Since degenerative meniscus tears are considered a feature of knee osteoarthritis, the clinical criteria for diagnosing knee osteoarthritis are more relevant for identifying individuals with knee symptoms of a degenerative nature.
Magnetic resonance imaging (MRI) has high diagnostic accuracy for identifying degenerative meniscal tears but these tears are also seen in individuals with no symptoms. If an individual has already had an MRI scan performed, the presence of a tear does not confirm that the tear is the source of their symptoms. Degenerative tears are typically seen in the medial meniscus and occur in a horizontal direction (figures 4-5); these are called horizontal cleavage tears and a displaced horizontal cleavage tear is referred to as a flap tear. Degenerative tears that consist of multiple directions are described as complex tears. An MRI scan simply confirms the presence of degenerative changes within the knee (i.e. knee osteoarthritis), does not influence treatment, and is therefore not indicated.
Figures 4-5: back and side views of a horizontal cleavage tear on MRI (white arrows).
High quality evidence has shown that surgical removal of meniscal tissue (arthroscopic partial meniscectomy) (figures 7-8) is no more effective than sham surgery in patients with a degenerative meniscal tear and knee symptoms (pain, catching/locking). This suggests that a degenerative meniscus tear is unlikely to be the source of a patient’s symptoms and any improvements gained following surgery can be attributed to the placebo effect or a natural resolution of symptoms.
It has been proposed that specific sub-groups of patients benefit more from surgery than others, but there is currently a lack of strong evidence to support this notion. Arthroscopic partial meniscectomy is also associated with rare but potentially serious risks (DVT, infection, death), increases the risk for knee replacement surgery three-fold, and is therefore not recommended for most individuals with degenerative meniscal tears and knee symptoms. According to a recent clinical practice guideline, future research should investigate whether partial meniscectomy benefits patients that are unable to straighten their knee, or who have persistent, severe, and frequent mechanical symptoms.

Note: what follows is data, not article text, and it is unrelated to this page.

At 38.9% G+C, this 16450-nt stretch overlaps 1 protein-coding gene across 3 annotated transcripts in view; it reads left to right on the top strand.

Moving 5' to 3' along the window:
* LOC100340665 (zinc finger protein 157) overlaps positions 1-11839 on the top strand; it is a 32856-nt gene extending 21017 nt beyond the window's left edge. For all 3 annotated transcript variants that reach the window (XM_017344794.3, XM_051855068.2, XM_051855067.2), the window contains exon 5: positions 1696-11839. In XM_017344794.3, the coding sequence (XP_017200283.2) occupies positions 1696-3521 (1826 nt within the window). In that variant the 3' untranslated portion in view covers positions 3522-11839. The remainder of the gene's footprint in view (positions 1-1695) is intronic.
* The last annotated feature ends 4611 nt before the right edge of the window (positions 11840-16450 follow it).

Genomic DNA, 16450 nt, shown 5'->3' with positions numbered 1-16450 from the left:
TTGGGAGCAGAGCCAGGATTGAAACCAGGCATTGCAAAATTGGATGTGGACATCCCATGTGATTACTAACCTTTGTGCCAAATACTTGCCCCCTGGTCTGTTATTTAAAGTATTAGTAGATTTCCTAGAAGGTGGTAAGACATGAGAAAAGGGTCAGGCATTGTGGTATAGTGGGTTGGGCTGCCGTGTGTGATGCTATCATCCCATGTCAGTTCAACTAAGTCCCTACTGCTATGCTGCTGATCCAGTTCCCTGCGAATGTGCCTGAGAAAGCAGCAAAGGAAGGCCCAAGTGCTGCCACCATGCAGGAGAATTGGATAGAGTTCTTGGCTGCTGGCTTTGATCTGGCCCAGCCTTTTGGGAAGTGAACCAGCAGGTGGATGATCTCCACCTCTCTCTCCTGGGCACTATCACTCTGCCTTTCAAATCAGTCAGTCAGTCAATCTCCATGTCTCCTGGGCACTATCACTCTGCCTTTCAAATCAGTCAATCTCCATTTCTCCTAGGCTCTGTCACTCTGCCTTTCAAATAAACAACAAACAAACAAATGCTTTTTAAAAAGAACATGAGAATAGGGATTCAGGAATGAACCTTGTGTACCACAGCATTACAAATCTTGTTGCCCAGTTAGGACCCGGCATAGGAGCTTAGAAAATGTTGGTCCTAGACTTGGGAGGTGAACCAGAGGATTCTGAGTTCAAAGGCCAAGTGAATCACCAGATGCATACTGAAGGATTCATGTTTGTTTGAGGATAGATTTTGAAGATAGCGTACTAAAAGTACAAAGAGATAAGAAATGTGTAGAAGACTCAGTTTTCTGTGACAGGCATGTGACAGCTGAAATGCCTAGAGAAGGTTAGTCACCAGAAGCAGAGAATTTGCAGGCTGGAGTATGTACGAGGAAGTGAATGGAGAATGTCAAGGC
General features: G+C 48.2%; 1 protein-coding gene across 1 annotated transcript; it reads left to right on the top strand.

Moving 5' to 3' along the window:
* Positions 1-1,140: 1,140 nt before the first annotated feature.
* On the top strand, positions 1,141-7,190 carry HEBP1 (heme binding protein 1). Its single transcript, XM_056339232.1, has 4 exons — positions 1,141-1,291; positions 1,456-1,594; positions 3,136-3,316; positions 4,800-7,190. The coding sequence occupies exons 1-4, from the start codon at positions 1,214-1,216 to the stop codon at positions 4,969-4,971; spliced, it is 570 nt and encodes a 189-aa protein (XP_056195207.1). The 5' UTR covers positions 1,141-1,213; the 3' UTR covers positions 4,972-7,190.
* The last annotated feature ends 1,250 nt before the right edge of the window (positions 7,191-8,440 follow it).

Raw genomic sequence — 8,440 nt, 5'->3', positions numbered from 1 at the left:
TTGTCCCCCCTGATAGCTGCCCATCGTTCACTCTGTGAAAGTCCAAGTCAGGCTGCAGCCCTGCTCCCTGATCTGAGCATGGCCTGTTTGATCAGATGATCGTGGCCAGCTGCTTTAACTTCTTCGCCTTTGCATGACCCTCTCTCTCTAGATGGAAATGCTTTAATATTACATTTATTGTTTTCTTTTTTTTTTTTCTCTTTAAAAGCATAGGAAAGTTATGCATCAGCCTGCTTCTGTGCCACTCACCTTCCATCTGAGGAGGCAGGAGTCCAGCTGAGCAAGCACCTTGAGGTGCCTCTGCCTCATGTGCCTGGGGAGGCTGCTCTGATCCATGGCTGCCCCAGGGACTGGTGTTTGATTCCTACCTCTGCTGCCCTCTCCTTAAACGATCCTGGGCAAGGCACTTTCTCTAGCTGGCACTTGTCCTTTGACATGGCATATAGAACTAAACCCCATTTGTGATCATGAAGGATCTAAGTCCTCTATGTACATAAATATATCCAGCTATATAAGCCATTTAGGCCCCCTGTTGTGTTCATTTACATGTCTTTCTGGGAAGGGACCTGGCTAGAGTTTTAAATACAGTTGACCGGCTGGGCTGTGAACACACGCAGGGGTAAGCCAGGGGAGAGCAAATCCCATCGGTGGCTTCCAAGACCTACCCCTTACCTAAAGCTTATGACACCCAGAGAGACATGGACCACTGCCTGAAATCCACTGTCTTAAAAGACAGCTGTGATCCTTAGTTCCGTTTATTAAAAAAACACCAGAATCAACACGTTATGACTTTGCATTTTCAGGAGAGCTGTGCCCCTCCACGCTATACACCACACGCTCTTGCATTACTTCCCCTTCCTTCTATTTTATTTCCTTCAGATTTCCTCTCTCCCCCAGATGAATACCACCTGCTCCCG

Figures 7-8: partial and sub-total meniscectomy.
Exercise therapy is an effective intervention for individuals with degenerative meniscal tears and knee symptoms, without the associated risks of surgery. A recent high-quality study found that exercise therapy not only provided the same improvement in symptoms as surgery, but also increased thigh muscle strength. Quadriceps muscle weakness is a risk factor for knee osteoarthritis, therefore exercise therapy may be particularly important for individuals with degenerative meniscal tears and no X-ray evidence of significant arthritic changes.
Exercise therapy is therefore recommended as the most appropriate treatment for individuals with degenerative knee symptoms. Video 4 and 5 summarise the relevant initial exercises.
In overweight or obese patients with knee symptoms of a degenerative nature, losing at least 5-10% body weight has been shown to improve pain and/or function. Pain is a complex topic that is influenced by an individual’s beliefs, therefore patients should be offered accurate information regarding the disease process and management of degenerative meniscal tears, addressing any misconceptions they may have.
Improvements in symptoms and function are likely to be noticeable within 12 weeks of initiating the appropriate exercise. Continuing with exercise is important to sustain improvements gained for knee symptoms of a degenerative nature.
Individuals with knee symptoms of a degenerative nature should be assessed and managed by a physiotherapist.
Written by: Richard Norris, The Knee Resource.
Reviewed by: Jonas Bloch Thorlund, Professor, Department of Sports Science and Clinical Biomechanics, University of Southern Denmark.